A long night’s journey into day
Sunday turned out to be a grim day for the Yankees. They found out before the game that Alex Rodriguez will not be joining them in Texas after all because of a left quadriceps strain. Then after battling back from a 7-3 deficit to tie the score against the Red Sox, they ended up losing in extra innings in a 4-hour, 46-minute marathon that would likely result in their reaching Arlington not until sometime around dawn.
Losing two of three to the Red Sox this weekend shoved the Yankee seven games out of first place in the American League East and 3 ½ out of the second wild-card spot. All the positive vibrations that came out of Saturday’s well-played victory featuring the oddity of a Yankees player, Mariano Rivera, accorded a standing ovation from the Fenway Park crowd fell by the wayside.
The Yankees nearly overcame a poor outing by CC Sabathia (five innings plus one batter, nine hits, seven earned runs, two walks, five strikeouts, two hit batters, two home runs) by taking advantage of three Boston errors and banging out 12 hits, all singles, to fight themselves back into the game.
Before Adam Warren gave up the game-winning home run in the 11th inning to Mike Napoli, his second dinger of the night for his fourth RBI, the Yankees’ bullpen had been splendid. Preston Claiborne, Boone Logan, David Robertson and Shawn Kelley had combined for five scoreless, one-hit innings with one walk and 10 strikeouts.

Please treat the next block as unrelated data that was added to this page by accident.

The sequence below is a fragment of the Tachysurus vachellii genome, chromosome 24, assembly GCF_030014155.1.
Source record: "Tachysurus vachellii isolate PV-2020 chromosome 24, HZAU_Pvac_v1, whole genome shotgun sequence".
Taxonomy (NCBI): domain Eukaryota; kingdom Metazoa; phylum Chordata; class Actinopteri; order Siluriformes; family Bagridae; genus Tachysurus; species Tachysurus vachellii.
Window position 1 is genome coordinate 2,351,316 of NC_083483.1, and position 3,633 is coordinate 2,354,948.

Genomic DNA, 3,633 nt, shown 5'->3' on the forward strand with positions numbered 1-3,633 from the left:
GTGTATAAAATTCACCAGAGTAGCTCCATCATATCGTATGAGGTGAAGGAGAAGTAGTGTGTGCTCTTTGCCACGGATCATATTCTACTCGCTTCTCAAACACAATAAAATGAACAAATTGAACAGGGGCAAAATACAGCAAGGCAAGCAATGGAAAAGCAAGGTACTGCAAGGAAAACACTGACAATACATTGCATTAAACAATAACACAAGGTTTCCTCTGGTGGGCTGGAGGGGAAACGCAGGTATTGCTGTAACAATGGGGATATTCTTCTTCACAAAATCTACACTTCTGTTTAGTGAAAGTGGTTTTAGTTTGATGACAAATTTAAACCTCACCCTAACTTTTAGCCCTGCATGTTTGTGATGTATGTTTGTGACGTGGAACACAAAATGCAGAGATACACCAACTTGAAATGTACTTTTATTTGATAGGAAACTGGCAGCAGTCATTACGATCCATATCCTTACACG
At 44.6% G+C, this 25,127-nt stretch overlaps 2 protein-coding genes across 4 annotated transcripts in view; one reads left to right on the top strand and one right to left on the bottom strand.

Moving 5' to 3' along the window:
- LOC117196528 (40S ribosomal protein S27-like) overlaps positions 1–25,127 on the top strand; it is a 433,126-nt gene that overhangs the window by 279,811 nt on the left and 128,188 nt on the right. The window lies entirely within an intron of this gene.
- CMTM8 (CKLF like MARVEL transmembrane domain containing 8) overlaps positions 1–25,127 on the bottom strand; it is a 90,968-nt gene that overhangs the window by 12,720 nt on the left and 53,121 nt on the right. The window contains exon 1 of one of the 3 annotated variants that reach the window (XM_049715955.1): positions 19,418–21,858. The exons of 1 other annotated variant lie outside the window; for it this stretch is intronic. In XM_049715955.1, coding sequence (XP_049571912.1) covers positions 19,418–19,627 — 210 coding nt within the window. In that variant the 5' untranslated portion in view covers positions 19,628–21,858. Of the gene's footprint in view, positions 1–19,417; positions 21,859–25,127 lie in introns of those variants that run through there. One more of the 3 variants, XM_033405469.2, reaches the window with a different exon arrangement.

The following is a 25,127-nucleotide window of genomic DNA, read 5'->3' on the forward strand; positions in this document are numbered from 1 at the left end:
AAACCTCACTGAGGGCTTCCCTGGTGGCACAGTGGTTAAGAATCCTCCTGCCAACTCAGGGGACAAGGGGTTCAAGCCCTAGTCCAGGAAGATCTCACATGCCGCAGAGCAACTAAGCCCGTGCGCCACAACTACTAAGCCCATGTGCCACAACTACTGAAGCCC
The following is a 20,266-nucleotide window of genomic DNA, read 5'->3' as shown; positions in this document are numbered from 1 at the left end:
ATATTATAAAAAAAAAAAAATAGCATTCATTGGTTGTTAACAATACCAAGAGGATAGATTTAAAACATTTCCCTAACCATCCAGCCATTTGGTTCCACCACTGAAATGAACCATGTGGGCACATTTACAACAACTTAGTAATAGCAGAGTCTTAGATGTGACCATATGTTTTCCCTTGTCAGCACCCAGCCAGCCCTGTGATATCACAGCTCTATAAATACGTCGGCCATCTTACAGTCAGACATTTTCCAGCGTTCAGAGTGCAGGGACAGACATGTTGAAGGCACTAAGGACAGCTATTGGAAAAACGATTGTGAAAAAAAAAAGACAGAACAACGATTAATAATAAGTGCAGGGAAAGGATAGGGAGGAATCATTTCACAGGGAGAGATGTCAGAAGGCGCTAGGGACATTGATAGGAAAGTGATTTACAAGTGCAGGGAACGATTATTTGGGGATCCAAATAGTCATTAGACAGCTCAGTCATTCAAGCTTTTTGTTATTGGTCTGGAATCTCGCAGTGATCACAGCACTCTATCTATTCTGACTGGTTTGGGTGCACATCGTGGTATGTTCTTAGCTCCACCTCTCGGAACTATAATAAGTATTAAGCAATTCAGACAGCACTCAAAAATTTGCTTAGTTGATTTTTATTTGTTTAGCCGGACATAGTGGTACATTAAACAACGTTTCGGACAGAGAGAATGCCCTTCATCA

On the plus side, Brett Gardner, Robinson Cano and Eduardo Nunez had three-hit games. Gardner reached base five times in all, adding a pair of walks, one of which was the culmination of a 15-pitch at-bat. Nunez had his second straight three-hit game, a very good sign considering that the Yankees will be without A-Rod and Derek Jeter for a while more. In two games, Nunez had raised his season batting average from .206 to .240.
Cano extended his hitting streak to a club season-best 12 games, during which he has batted .415 with three runs, two doubles, one home run and 12 RBI in 41 at-bats and raised his average from .292 to .306.
By losing the series, the Yankees failed to put a serious dent into the Red Sox, who maintained a 1 ½-game lead over the red-hot Rays, who come to Fenway for the next four nights. Meanwhile, the Yankees over the same period will contend with a Rangers club that has fallen three games behind the first-place Athletics in the AL West and two games back of the Orioles for the second wild-card berth.